Dec 3, 2012; Nashville, TN, USA; MLB hall of fame president Jeff Idelson addresses the media during the Major League Baseball winter meetings at the Gaylord Opryland Hotel. Mandatory credit: Don McPeak-USA Today Sports

The 2014 Hall of Fame Class: A Reaction

Dec 3, 2012; Nashville, TN, USA; MLB hall of fame president Jeff Idelson addresses the media during the Major League Baseball winter meetings at the Gaylord Opryland Hotel. Mandatory credit: Don McPeak-USA Today Sports

I wish to start today’s piece by congratulating Greg Maddux, Tom Glavine, and Frank Thomas for their election to the National Baseball Hall of Fame. All three of these players were the elite at their positions during their era, and were no-doubters for selection. They will join managers Tony LaRussa, Bobby Cox, and Joe Torre in the enshrinement ceremony later this summer in Cooperstown, New York. Maddux, received 97.2 percent, Glavine, 91.9 percent, and Thomas received 83.7 percent of the votes.

While the story should be about the three who were selected, it simply can’t be. In a system where the voters are allowed to only select 10 possible candidates, the baseball world witnessed one voter place only Jack Morris on his ballot, while another voter actually believes that the “Gambler”, Kenny Rogers is Hall of Fame-worthy. This is exactly what is wrong with the system. Kenny Rogers? Really? As a member of the Yankees, I remember Kenny Rogers getting lit up like a Christmas tree, and he became another one of the “he can’t handle the pressure of playing in New York” guys. I really want to know who in their right mind believes in their heart of hearts, that Hideo Nomo, Luis Gonzalez, Eric Gagne, Armando Benitez and J.T. Snow are Hall of Famers? Enough already with the b.s. votes for these guys. It makes a mockery of an already-broken system.

It’s also a shame that a clean, non-steroid or PED-using member of the 3,000 hit club still can’t get the respect and due he justly deserves. What does Craig Biggio have to do here people? Not only did he cement himself as an immortal by his accomplishments, but he remained with the Houston Astros through thick and thin, good times and bad, never held out for more money, and didn’t take the money and run when his opportunity to do so arrived. He remained loyal. Wow, what a concept, and he did so by playing superb defense at not one, not two, but three different positions over his career. If Craig Biggio isn’t a Hall of Fame baseball player, then I don’t know who is.  My sincerest apologies to Mr. Biggio and his family. The baseball writers have once again let you down.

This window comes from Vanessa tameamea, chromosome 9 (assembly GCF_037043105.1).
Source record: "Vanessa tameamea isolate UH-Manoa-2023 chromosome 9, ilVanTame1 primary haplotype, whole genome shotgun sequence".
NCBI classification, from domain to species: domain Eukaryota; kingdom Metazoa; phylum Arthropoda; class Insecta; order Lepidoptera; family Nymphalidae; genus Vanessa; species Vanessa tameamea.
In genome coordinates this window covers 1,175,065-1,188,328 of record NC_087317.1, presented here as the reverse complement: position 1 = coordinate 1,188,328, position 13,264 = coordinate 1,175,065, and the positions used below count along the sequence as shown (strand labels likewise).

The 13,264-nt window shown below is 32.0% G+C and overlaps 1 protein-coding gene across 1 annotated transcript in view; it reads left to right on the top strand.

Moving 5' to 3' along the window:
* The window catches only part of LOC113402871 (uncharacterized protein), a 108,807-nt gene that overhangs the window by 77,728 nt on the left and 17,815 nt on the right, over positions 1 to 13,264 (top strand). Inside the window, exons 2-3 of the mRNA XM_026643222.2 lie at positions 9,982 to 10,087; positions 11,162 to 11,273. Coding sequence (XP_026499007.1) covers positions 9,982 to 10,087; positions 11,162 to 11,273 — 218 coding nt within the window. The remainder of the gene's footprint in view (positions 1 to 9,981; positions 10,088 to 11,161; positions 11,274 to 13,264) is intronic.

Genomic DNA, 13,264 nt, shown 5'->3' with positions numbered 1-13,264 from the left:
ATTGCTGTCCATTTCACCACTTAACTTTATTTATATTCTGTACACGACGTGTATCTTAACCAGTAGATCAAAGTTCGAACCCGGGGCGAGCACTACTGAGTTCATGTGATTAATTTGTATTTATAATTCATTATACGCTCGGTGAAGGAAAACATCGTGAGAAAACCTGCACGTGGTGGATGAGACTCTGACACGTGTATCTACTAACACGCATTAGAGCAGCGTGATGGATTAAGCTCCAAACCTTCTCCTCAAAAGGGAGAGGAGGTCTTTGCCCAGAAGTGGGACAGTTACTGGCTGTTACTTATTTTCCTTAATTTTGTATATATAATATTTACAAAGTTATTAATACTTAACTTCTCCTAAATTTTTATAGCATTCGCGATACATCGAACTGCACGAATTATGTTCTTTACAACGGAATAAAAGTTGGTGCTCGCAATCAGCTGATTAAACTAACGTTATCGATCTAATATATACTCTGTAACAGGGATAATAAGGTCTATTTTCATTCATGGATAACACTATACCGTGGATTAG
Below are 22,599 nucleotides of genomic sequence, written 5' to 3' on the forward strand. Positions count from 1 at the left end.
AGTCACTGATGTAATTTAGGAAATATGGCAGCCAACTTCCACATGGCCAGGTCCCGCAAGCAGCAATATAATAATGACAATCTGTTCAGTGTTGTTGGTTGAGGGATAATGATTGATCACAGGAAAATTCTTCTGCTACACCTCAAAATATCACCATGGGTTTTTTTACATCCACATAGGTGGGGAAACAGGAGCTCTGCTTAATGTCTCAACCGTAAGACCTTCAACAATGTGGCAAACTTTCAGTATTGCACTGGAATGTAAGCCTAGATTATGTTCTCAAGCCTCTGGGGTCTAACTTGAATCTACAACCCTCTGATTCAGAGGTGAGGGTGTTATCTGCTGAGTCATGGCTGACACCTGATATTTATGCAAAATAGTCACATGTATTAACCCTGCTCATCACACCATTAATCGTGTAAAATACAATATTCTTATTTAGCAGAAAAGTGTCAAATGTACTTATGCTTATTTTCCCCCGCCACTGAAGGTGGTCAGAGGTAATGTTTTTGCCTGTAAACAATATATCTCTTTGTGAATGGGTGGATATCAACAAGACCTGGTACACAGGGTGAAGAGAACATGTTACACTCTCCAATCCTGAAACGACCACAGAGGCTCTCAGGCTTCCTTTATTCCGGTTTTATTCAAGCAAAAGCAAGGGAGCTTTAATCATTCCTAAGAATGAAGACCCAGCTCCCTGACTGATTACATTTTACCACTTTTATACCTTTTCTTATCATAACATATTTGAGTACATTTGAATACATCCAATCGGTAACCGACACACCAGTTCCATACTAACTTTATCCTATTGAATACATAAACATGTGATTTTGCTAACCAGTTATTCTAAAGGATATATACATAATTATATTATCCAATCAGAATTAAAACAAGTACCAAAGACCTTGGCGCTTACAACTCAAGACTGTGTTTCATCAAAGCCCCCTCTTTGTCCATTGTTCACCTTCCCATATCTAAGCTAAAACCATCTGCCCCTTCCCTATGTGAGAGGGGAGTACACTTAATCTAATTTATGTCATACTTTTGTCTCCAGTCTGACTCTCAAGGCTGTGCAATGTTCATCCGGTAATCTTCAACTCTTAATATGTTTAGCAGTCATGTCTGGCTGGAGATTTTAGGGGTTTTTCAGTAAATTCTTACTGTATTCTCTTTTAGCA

The only other candidates besides Biggio, that received over 60 percent of the vote and failed to be elected, were former Dodgers and Mets catcher Mike Piazza and the winningest starting pitcher of the 1980s and postseason legend Jack Morris. For Morris, his name will now officially drop off of the ballot since this was his fifteenth and final appearance on the writer’s ballot. It’s now in the hands of the various committees who also have votes down the line to ensure that a much deserving Morris gets his day in the sun. For Piazza, I have to believe that two factors remain in his failure to get elected: his poor defense, making him a one-dimensional player, and his rumored use of performance-enhancing drugs. I’m positive that Piazza will eventually see the Hall, but he still has to convince those with votes that he did his remarkable work completely clean.